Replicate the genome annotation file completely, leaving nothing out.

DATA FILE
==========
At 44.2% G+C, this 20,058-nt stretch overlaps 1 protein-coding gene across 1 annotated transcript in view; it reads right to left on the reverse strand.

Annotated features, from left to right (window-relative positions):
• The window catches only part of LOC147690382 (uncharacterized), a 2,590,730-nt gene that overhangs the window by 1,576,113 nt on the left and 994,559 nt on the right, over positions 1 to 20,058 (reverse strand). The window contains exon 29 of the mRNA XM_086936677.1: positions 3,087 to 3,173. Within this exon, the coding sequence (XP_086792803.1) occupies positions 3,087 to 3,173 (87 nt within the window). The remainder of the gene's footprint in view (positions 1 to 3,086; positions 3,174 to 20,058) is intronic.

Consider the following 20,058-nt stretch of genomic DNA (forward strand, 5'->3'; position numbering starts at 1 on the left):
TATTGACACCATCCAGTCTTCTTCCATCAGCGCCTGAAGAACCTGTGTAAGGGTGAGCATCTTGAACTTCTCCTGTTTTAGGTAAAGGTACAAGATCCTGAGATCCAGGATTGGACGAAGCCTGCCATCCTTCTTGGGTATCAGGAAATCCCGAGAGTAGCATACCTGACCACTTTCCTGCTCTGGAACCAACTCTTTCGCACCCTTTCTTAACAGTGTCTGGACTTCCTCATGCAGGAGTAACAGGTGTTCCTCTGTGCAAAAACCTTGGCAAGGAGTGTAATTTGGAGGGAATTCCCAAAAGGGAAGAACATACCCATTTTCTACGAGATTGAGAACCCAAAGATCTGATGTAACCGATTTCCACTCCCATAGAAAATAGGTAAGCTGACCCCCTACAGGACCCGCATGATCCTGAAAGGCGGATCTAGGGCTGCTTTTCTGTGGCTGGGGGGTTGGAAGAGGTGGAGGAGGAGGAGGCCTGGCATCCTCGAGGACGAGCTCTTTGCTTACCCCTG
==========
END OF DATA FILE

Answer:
At 44.2% G+C, this 20,058-nt stretch overlaps 1 protein-coding gene across 1 annotated transcript in view; it reads right to left on the reverse strand.

Annotated features, from left to right (window-relative positions):
• The window catches only part of LOC147690382 (uncharacterized), a 2,590,730-nt gene that overhangs the window by 1,576,113 nt on the left and 994,559 nt on the right, over positions 1 to 20,058 (reverse strand). The window contains exon 29 of the mRNA XM_086936677.1: positions 3,087 to 3,173. Within this exon, the coding sequence (XP_086792803.1) occupies positions 3,087 to 3,173 (87 nt within the window). The remainder of the gene's footprint in view (positions 1 to 3,086; positions 3,174 to 20,058) is intronic.

Consider the following 20,058-nt stretch of genomic DNA (forward strand, 5'->3'; position numbering starts at 1 on the left):
TATTGACACCATCCAGTCTTCTTCCATCAGCGCCTGAAGAACCTGTGTAAGGGTGAGCATCTTGAACTTCTCCTGTTTTAGGTAAAGGTACAAGATCCTGAGATCCAGGATTGGACGAAGCCTGCCATCCTTCTTGGGTATCAGGAAATCCCGAGAGTAGCATACCTGACCACTTTCCTGCTCTGGAACCAACTCTTTCGCACCCTTTCTTAACAGTGTCTGGACTTCCTCATGCAGGAGTAACAGGTGTTCCTCTGTGCAAAAACCTTGGCAAGGAGTGTAATTTGGAGGGAATTCCCAAAAGGGAAGAACATACCCATTTTCTACGAGATTGAGAACCCAAAGATCTGATGTAACCGATTTCCACTCCCATAGAAAATAGGTAAGCTGACCCCCTACAGGACCCGCATGATCCTGAAAGGCGGATCTAGGGCTGCTTTTCTGTGGCTGGGGGGTTGGAAGAGGTGGAGGAGGAGGAGGCCTGGCATCCTCGAGGACGAGCTCTTTGCTTACCCCTG